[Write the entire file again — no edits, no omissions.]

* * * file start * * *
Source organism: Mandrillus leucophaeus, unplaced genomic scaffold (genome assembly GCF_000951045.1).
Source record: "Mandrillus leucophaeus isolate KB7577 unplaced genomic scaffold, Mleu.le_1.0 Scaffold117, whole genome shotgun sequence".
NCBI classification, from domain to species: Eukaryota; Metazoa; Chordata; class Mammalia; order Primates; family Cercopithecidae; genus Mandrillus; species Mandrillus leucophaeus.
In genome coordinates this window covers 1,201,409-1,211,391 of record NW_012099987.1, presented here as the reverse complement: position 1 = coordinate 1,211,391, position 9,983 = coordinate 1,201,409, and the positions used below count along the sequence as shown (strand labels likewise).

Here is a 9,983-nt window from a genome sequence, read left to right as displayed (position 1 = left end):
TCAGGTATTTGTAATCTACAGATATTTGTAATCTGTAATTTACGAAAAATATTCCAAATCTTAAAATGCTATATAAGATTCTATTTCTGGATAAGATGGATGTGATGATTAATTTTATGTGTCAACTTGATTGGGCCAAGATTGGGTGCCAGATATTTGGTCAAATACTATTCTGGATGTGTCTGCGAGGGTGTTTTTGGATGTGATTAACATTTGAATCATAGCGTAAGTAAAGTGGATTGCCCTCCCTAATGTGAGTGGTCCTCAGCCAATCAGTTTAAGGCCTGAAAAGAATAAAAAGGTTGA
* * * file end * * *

Source organism: Mandrillus leucophaeus, unplaced genomic scaffold (genome assembly GCF_000951045.1).
Source record: "Mandrillus leucophaeus isolate KB7577 unplaced genomic scaffold, Mleu.le_1.0 Scaffold117, whole genome shotgun sequence".
NCBI classification, from domain to species: Eukaryota; Metazoa; Chordata; class Mammalia; order Primates; family Cercopithecidae; genus Mandrillus; species Mandrillus leucophaeus.
In genome coordinates this window covers 1,201,409-1,211,391 of record NW_012099987.1, presented here as the reverse complement: position 1 = coordinate 1,211,391, position 9,983 = coordinate 1,201,409, and the positions used below count along the sequence as shown (strand labels likewise).

Here is a 9,983-nt window from a genome sequence, read left to right as displayed (position 1 = left end):
TCAGGTATTTGTAATCTACAGATATTTGTAATCTGTAATTTACGAAAAATATTCCAAATCTTAAAATGCTATATAAGATTCTATTTCTGGATAAGATGGATGTGATGATTAATTTTATGTGTCAACTTGATTGGGCCAAGATTGGGTGCCAGATATTTGGTCAAATACTATTCTGGATGTGTCTGCGAGGGTGTTTTTGGATGTGATTAACATTTGAATCATAGCGTAAGTAAAGTGGATTGCCCTCCCTAATGTGAGTGGTCCTCAGCCAATCAGTTTAAGGCCTGAAAAGAATAAAAAGGTTGA